We live in a day when everything gets reduced down into binary, either/or simplicity for the sake of a fight. It makes it easy to make enemies. To show partiality. Best-selling author Tara Westover was raised by survivalist parents in the mountains of rural Idaho, and didn’t go to school. “Dad said public school was a ploy by the Government to lead children away from God.” Remarkably, Tara managed to teach herself enough to get into college and later earn a doctorate.
In a recent interview, she remarked how, “Social media has flooded our consciousness with caricatures of each other. Human beings are reduced to data, and data nearly always underrepresent reality. The result is this great flattening of human life and human complexity. We think that because we know someone is pro-choice or pro-life, or that they drive a pickup or a Prius, we know everything we need to know about them. Human detail gets lost in the algorithm. Thus humanity gives way to ideology.” The resulting “loss of empathy is what I call a breaking of charity. It’s a term that’s associated with the Salem witch trials, and it refers to the moment when two members of a tribe disfellowship each other, and become two tribes. That, I think, is the biggest threat to our country, more than any single issue or politician. It’s the fact that the left and the right, the elite and the non-elite, the urban and the rural—however you want to slice it up—they no longer see themselves reflected in the other person. We no longer interpret each other as having charitable intent.”
In a day when everything gets reduced down into binary, either/or simplicity for the sake of a fight, it is easier to hate your neighbor than love your neighbor. But love and fury have never been mutually exclusive. Love and hatred tap the same energy. The trick is to convert the energy. Jesus’ solution was to reduce down even further. “I tell you the truth,” he said to the adults in the room, “unless you change and become like little children, you will never enter the kingdom of God.” And then further down still, sell your possessions and give to the poor and you will have treasure in heaven.” And then the rest of the way to the bottom, “Whoever loses their life for my sake will save it.” We all stand on level ground at the foot of the cross. There is no partiality. James sums it up this way, “Humble yourselves before the Lord and he will lift you up.”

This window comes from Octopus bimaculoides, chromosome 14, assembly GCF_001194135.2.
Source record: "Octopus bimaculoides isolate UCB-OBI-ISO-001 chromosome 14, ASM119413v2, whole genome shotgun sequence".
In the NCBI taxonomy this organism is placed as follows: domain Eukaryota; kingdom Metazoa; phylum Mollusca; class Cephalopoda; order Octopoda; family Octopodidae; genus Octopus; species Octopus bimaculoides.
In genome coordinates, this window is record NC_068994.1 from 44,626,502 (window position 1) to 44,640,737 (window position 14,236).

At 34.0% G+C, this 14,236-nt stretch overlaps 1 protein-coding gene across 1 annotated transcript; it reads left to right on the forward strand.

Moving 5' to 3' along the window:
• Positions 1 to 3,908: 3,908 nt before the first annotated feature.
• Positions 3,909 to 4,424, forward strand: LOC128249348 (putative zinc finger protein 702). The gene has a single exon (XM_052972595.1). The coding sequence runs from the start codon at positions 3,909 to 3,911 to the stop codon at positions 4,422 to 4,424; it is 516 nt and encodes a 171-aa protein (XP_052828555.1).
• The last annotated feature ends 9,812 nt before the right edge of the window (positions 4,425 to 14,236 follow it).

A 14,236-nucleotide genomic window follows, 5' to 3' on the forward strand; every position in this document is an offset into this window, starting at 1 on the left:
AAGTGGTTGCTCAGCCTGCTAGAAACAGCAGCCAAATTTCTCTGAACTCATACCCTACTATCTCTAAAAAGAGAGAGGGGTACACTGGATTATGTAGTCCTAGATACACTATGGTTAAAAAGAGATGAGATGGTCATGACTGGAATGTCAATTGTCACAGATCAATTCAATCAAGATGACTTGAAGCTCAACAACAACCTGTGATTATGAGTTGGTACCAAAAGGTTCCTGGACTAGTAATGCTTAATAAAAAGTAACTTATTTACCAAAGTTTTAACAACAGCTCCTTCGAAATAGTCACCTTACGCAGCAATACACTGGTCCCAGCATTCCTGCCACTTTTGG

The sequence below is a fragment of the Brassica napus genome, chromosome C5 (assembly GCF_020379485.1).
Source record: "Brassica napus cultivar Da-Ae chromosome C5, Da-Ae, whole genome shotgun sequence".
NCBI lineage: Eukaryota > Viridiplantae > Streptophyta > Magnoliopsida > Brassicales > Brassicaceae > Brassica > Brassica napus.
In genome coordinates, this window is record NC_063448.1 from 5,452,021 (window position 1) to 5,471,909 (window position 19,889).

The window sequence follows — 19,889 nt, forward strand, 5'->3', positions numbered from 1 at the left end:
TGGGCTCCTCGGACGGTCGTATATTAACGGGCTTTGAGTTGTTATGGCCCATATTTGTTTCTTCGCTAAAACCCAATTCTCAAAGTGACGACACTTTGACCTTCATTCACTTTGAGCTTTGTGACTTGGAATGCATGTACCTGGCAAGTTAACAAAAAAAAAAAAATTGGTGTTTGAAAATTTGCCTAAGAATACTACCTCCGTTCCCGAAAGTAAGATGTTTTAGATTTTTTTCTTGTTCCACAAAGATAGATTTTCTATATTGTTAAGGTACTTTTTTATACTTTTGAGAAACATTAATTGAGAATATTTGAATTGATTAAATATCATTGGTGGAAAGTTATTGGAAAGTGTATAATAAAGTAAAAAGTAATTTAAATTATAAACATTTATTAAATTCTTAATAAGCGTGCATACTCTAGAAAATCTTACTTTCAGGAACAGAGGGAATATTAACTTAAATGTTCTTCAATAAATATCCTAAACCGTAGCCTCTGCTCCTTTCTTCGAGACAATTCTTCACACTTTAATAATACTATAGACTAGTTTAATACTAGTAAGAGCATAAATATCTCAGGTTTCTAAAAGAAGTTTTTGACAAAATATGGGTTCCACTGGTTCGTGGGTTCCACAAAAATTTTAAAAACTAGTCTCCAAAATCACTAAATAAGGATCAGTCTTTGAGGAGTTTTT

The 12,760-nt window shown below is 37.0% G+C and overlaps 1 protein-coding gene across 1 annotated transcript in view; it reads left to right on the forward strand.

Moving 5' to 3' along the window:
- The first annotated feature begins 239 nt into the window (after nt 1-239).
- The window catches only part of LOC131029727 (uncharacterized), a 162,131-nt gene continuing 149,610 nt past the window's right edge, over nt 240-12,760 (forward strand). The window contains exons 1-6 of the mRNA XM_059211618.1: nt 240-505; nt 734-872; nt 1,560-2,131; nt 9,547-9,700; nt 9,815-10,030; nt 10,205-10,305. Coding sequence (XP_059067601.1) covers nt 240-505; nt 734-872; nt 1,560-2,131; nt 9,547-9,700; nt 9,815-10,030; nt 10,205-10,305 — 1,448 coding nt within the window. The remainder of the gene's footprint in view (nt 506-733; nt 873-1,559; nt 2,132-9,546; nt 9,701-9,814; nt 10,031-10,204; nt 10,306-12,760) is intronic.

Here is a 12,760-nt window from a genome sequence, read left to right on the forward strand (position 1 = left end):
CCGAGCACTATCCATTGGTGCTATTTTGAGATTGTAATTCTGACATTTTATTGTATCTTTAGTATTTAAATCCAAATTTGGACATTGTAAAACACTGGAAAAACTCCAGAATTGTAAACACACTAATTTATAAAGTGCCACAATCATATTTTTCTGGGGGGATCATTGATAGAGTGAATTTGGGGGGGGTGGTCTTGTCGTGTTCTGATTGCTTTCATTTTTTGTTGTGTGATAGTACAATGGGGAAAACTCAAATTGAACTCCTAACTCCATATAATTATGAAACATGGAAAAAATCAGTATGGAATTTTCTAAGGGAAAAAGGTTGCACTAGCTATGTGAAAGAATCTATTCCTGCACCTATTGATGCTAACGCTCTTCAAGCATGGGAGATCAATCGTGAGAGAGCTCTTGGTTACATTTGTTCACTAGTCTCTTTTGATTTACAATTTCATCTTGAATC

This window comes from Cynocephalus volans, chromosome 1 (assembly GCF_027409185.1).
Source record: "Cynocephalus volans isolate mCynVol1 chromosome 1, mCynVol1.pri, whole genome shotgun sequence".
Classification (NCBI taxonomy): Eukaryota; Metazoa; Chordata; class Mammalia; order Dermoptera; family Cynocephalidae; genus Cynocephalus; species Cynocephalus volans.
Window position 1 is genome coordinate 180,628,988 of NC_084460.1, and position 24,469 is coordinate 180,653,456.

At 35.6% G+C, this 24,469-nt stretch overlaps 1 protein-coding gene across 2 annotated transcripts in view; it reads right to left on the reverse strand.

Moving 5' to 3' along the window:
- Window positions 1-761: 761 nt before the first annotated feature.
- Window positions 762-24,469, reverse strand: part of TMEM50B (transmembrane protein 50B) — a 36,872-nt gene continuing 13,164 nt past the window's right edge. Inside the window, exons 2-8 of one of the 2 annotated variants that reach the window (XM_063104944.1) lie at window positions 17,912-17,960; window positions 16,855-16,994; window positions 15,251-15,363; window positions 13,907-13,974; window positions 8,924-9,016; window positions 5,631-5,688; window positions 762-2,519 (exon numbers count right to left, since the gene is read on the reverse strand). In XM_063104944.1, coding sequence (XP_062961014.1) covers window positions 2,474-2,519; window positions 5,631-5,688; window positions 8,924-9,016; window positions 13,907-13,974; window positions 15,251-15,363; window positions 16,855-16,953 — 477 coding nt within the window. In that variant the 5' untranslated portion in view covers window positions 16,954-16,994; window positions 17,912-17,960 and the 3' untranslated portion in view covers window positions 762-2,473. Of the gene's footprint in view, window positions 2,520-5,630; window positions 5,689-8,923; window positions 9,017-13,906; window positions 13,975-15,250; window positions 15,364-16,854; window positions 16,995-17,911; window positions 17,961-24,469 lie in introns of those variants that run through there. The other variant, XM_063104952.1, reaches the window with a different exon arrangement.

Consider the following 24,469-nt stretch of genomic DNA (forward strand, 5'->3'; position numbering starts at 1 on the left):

(Sigh.) It can be extremely difficult to be Christian.
You may remember me cooking down a pot of bolognese sauce in this room a few years ago as an illustration of how the best sauce only happens by way of reduction. With heat and time, with Christ as the cook and the Spirit his spoon, we simmer down and intensify into aromatic disciples, fragrant with the flavor of love. Granted, just because something is flavorful doesn’t mean you’ll like how it tastes. You liked the sauce that day, not so much the sermon. Who would? What kind of twisted religion boasts of humility and loss? Indignity and defeat? Who’s ever heard of a Savior who saves by getting killed on a cross? To early church detractors, the whole thing smelled fishy. And yet the apostle Paul called it the fragrance of life, “the aroma of Christ to God,” the scent of sacrifice, the essence of love, the royal law.
A couple of my literal neighbors—an artist from California and a retired Navy lieutenant—gathered to watch the tree guys dig up Dawn. I explained how she’d died of cancer and wanted to be buried in the dirt and we picked this tree but are moving and our church lovingly offered to have her exhumed with the tree and transplanted at the church because Dawn loved going to church and now her remains wouldn’t have to remain among strangers. The artist said that had to be the most bizarre and beautiful thing she had ever heard. The Navy man thought it was beautiful too.
One last time from the Puritans: “O my Savior, May thy cross be to me as the tree that sweetens my bitterness, as the rod that blossoms with life and beauty, as the brazen serpent that calls forth the look of faith. By thy cross crucify my every sin; Use it to increase my intimacy with thyself; Make it the ground of all my comfort, the liveliness of all my duties, the sum of all thy gospel promises, the comfort of all my afflictions, the vigor of my love, thankfulness, graces, the very essence of my religion; And by it give me that rest without rest, the rest of ceaseless praise.” Amen.